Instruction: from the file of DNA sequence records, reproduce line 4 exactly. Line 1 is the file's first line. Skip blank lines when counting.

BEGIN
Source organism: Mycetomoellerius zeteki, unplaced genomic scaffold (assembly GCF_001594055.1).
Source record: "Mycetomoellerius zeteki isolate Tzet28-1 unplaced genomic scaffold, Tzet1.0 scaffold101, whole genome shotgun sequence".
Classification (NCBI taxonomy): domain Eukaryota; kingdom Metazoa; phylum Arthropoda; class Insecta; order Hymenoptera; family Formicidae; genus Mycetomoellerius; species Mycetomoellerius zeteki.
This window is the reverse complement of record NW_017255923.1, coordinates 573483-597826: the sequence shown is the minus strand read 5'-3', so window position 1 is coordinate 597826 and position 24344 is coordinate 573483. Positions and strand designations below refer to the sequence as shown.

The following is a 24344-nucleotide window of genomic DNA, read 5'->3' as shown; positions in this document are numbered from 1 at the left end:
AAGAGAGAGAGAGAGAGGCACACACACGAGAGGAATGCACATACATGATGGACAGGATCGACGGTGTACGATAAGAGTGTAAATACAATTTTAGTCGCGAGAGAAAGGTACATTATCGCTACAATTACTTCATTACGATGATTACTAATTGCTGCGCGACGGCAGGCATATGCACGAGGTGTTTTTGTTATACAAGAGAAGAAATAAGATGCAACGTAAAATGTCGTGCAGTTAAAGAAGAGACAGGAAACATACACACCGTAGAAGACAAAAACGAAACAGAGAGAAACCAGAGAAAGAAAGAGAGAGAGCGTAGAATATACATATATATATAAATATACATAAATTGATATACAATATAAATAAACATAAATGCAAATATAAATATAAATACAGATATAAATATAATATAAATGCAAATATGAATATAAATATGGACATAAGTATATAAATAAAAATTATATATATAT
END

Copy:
This window is the reverse complement of record NW_017255923.1, coordinates 573483-597826: the sequence shown is the minus strand read 5'-3', so window position 1 is coordinate 597826 and position 24344 is coordinate 573483. Positions and strand designations below refer to the sequence as shown.